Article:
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New York Times

Art Review
p.E39
May 28th, 2004
Pia Fries – ‘MurGang’

By KEN JOHNSON

Using palette knives, squeegees and extruding tools that she makes herself, Pia Fries loads paint in massive quantities onto snowy white panels, creating viscerally attractive topographies of striated swathes, rippling ribbons, melting puddles and bristly thickets of brush strokes. The paint itself seems to have absorbed the playful spirit of the artist and taken on a comically agitated life of its own. Call it abstract animism. 

Closer examination reveals, however, another, less satisfying dimension. The Swiss-born artist, based in Düsseldorf, Germany, was once a student of Gerhard Richter. She begins most pictures by silkscreening photographs of parts of earlier paintings onto the white panels or, lately, unpainted plywood surfaces.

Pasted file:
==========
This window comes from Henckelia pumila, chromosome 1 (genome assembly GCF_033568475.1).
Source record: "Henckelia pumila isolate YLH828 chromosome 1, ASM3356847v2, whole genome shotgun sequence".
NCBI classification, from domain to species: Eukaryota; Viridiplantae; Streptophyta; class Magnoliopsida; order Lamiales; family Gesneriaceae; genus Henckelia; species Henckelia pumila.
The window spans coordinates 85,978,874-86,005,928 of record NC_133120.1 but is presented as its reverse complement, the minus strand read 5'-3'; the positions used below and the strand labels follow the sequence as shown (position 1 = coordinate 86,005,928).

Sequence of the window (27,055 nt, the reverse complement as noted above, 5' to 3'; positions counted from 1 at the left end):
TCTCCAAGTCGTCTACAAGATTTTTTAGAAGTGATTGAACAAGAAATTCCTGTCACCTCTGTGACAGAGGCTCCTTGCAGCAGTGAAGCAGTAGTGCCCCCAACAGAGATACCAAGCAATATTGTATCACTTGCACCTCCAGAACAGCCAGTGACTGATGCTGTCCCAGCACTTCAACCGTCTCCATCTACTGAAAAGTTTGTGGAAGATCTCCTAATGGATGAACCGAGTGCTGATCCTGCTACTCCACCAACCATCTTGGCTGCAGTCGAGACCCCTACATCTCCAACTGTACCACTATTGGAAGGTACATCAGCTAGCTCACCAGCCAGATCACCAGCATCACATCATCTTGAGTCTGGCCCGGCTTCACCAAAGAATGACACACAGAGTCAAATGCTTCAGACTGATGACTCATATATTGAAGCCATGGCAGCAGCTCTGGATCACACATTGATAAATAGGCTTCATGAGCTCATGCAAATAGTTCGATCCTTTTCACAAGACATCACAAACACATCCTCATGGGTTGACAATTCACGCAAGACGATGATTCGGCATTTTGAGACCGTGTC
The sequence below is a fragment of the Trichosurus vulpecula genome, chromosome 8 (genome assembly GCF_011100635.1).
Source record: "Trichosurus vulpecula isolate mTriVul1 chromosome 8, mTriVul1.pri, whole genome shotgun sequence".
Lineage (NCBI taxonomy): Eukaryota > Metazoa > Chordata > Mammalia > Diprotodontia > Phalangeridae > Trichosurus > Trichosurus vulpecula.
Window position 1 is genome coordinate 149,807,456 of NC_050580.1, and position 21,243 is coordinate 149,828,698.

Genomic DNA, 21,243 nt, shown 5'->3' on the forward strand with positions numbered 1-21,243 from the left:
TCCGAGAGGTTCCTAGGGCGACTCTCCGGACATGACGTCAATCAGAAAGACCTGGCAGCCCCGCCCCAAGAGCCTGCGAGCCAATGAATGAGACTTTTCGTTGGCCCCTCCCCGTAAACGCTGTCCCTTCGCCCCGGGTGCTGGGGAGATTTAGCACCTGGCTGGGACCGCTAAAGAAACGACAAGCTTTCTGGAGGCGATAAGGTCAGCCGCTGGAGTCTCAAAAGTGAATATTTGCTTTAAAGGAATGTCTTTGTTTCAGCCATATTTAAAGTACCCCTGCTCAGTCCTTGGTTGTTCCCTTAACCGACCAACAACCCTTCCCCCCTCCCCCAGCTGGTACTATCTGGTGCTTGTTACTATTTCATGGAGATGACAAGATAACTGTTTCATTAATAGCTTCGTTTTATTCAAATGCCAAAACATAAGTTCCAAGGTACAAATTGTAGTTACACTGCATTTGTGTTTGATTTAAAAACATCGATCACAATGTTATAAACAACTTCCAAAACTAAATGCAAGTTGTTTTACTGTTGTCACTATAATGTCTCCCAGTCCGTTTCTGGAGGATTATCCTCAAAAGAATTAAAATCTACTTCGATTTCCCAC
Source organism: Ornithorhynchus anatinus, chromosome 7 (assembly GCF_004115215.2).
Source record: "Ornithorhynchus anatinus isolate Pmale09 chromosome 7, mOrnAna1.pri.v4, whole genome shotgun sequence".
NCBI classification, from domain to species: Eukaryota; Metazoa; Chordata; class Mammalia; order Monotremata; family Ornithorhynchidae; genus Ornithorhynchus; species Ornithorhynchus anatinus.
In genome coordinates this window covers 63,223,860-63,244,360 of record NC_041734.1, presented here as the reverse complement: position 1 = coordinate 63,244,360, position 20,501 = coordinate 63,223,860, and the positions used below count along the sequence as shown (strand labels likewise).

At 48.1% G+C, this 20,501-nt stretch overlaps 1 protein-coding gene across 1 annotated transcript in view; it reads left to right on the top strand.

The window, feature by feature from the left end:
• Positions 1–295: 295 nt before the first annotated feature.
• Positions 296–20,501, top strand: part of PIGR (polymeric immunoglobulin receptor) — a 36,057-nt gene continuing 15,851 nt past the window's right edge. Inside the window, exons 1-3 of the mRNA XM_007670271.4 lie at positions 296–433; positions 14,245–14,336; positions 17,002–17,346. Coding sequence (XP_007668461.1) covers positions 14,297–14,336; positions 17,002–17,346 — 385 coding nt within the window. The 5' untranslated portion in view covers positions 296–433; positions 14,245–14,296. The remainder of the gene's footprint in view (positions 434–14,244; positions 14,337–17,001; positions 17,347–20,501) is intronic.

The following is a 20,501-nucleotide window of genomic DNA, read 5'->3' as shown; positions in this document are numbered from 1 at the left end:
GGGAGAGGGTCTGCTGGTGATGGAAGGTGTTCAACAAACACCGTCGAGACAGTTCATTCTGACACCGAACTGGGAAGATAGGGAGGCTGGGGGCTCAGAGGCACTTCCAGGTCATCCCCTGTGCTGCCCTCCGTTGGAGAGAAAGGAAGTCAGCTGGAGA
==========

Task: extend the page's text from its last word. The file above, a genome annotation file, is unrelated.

Layering actual paint on top of photographed paint sets up dialogues between the mediated and the unmediated, the mechanical and the hand-made, and similarly opposed states.

At a time when the world seems to be increasingly filled with machine-made forms of representation, this is conceptually relevant, if not revelatory. The problem is that applying paint to photographs and other sorts of printed material — like the antique botanical illustrations that Ms. Fries has used in some paintings — hardly ever works very well visually: the photographic parts inevitably look distractingly bland.

Given her inventiveness as a painter, one would think Ms. Fries could find a way to address her philosophical concerns in more convincingly painterly terms.